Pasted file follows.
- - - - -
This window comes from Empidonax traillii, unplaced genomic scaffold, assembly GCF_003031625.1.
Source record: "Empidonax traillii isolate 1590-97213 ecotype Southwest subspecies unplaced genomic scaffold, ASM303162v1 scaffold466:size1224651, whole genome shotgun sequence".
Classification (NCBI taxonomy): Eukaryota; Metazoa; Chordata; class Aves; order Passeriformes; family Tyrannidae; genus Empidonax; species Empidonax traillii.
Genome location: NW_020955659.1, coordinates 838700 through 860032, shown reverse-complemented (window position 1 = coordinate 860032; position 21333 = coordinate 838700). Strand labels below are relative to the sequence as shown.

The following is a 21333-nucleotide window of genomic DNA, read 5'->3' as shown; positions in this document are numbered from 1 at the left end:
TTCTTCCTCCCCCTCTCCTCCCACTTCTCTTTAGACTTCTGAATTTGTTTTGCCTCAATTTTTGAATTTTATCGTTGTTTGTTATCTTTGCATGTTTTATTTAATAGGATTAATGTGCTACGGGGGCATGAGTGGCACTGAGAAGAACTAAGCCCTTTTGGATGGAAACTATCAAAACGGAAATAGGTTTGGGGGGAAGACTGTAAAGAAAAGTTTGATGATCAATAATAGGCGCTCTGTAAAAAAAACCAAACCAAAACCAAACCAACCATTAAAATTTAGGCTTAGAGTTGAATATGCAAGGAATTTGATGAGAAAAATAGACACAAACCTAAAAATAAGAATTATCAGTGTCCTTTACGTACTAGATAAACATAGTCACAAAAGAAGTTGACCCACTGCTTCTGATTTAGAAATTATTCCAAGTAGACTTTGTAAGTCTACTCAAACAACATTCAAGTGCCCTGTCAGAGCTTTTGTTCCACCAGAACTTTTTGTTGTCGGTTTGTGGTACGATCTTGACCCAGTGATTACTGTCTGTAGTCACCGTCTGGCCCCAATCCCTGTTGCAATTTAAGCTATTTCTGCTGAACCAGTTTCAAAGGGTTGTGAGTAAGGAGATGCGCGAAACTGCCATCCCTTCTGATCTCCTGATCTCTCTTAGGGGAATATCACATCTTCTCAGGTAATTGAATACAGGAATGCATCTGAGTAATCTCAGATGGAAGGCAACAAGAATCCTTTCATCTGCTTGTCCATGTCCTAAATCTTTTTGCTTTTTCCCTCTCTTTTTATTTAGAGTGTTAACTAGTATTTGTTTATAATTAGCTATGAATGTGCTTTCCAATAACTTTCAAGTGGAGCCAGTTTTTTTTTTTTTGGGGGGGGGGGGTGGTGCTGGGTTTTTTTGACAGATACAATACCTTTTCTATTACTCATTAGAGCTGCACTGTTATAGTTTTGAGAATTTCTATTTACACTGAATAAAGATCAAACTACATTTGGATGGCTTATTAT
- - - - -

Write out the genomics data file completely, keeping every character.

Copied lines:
This window comes from Empidonax traillii, unplaced genomic scaffold, assembly GCF_003031625.1.
Source record: "Empidonax traillii isolate 1590-97213 ecotype Southwest subspecies unplaced genomic scaffold, ASM303162v1 scaffold466:size1224651, whole genome shotgun sequence".
Classification (NCBI taxonomy): Eukaryota; Metazoa; Chordata; class Aves; order Passeriformes; family Tyrannidae; genus Empidonax; species Empidonax traillii.
Genome location: NW_020955659.1, coordinates 838700 through 860032, shown reverse-complemented (window position 1 = coordinate 860032; position 21333 = coordinate 838700). Strand labels below are relative to the sequence as shown.

The following is a 21333-nucleotide window of genomic DNA, read 5'->3' as shown; positions in this document are numbered from 1 at the left end:
TTCTTCCTCCCCCTCTCCTCCCACTTCTCTTTAGACTTCTGAATTTGTTTTGCCTCAATTTTTGAATTTTATCGTTGTTTGTTATCTTTGCATGTTTTATTTAATAGGATTAATGTGCTACGGGGGCATGAGTGGCACTGAGAAGAACTAAGCCCTTTTGGATGGAAACTATCAAAACGGAAATAGGTTTGGGGGGAAGACTGTAAAGAAAAGTTTGATGATCAATAATAGGCGCTCTGTAAAAAAAACCAAACCAAAACCAAACCAACCATTAAAATTTAGGCTTAGAGTTGAATATGCAAGGAATTTGATGAGAAAAATAGACACAAACCTAAAAATAAGAATTATCAGTGTCCTTTACGTACTAGATAAACATAGTCACAAAAGAAGTTGACCCACTGCTTCTGATTTAGAAATTATTCCAAGTAGACTTTGTAAGTCTACTCAAACAACATTCAAGTGCCCTGTCAGAGCTTTTGTTCCACCAGAACTTTTTGTTGTCGGTTTGTGGTACGATCTTGACCCAGTGATTACTGTCTGTAGTCACCGTCTGGCCCCAATCCCTGTTGCAATTTAAGCTATTTCTGCTGAACCAGTTTCAAAGGGTTGTGAGTAAGGAGATGCGCGAAACTGCCATCCCTTCTGATCTCCTGATCTCTCTTAGGGGAATATCACATCTTCTCAGGTAATTGAATACAGGAATGCATCTGAGTAATCTCAGATGGAAGGCAACAAGAATCCTTTCATCTGCTTGTCCATGTCCTAAATCTTTTTGCTTTTTCCCTCTCTTTTTATTTAGAGTGTTAACTAGTATTTGTTTATAATTAGCTATGAATGTGCTTTCCAATAACTTTCAAGTGGAGCCAGTTTTTTTTTTTTTGGGGGGGGGGGGTGGTGCTGGGTTTTTTTGACAGATACAATACCTTTTCTATTACTCATTAGAGCTGCACTGTTATAGTTTTGAGAATTTCTATTTACACTGAATAAAGATCAAACTACATTTGGATGGCTTATTAT